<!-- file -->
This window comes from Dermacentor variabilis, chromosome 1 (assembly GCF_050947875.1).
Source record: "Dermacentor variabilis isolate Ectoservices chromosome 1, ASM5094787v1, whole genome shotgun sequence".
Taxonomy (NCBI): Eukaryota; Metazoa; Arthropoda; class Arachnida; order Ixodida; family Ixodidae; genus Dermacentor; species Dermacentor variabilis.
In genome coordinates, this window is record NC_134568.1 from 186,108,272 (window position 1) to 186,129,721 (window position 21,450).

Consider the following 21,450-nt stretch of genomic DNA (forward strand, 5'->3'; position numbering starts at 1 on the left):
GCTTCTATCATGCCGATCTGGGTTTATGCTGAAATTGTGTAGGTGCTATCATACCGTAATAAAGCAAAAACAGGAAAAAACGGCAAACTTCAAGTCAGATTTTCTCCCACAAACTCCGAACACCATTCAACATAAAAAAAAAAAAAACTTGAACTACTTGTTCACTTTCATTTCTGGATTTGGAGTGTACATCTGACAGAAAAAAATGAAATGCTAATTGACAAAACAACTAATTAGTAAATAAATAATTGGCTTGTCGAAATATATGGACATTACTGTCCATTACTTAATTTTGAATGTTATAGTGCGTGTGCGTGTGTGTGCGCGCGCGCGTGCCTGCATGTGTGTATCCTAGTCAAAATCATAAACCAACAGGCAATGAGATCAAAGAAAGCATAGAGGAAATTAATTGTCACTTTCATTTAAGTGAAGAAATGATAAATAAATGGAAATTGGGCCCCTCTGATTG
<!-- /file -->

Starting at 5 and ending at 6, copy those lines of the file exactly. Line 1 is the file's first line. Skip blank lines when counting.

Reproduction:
Consider the following 21,450-nt stretch of genomic DNA (forward strand, 5'->3'; position numbering starts at 1 on the left):
GCTTCTATCATGCCGATCTGGGTTTATGCTGAAATTGTGTAGGTGCTATCATACCGTAATAAAGCAAAAACAGGAAAAAACGGCAAACTTCAAGTCAGATTTTCTCCCACAAACTCCGAACACCATTCAACATAAAAAAAAAAAAAACTTGAACTACTTGTTCACTTTCATTTCTGGATTTGGAGTGTACATCTGACAGAAAAAAATGAAATGCTAATTGACAAAACAACTAATTAGTAAATAAATAATTGGCTTGTCGAAATATATGGACATTACTGTCCATTACTTAATTTTGAATGTTATAGTGCGTGTGCGTGTGTGTGCGCGCGCGCGTGCCTGCATGTGTGTATCCTAGTCAAAATCATAAACCAACAGGCAATGAGATCAAAGAAAGCATAGAGGAAATTAATTGTCACTTTCATTTAAGTGAAGAAATGATAAATAAATGGAAATTGGGCCCCTCTGATTG